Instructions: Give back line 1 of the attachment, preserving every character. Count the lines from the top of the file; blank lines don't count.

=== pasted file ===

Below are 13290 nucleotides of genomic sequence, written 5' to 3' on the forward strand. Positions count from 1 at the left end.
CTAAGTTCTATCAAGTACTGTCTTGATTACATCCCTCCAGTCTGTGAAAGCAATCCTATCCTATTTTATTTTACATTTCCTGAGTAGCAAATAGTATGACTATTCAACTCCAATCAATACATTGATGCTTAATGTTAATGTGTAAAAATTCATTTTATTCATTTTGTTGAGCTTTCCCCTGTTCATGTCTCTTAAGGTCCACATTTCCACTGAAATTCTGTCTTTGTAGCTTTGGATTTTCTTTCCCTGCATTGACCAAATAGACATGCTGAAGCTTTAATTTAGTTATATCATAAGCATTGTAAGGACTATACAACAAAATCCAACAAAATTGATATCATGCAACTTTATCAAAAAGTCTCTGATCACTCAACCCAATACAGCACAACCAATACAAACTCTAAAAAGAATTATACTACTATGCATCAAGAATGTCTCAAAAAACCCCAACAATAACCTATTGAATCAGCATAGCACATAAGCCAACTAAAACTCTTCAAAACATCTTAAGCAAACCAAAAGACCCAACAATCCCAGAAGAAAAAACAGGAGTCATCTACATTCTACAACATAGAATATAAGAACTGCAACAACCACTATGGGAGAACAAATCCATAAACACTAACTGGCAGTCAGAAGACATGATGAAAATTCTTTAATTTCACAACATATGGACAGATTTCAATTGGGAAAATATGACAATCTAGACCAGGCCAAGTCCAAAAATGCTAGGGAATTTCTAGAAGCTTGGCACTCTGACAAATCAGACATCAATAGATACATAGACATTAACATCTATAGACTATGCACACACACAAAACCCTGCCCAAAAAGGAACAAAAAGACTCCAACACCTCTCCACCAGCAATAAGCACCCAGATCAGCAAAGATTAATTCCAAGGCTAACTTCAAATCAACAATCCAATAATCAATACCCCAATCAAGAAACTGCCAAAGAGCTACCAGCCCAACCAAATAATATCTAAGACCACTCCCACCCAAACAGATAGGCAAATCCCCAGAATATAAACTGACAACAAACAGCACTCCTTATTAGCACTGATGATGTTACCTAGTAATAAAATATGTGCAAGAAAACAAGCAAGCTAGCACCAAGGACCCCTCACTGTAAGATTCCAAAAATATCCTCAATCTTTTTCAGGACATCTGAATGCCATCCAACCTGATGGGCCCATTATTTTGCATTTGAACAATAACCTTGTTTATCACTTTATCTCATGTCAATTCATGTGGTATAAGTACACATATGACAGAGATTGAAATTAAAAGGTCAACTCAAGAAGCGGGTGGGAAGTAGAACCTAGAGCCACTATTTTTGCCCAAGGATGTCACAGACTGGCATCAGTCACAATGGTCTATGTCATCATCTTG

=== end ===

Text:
Below are 13290 nucleotides of genomic sequence, written 5' to 3' on the forward strand. Positions count from 1 at the left end.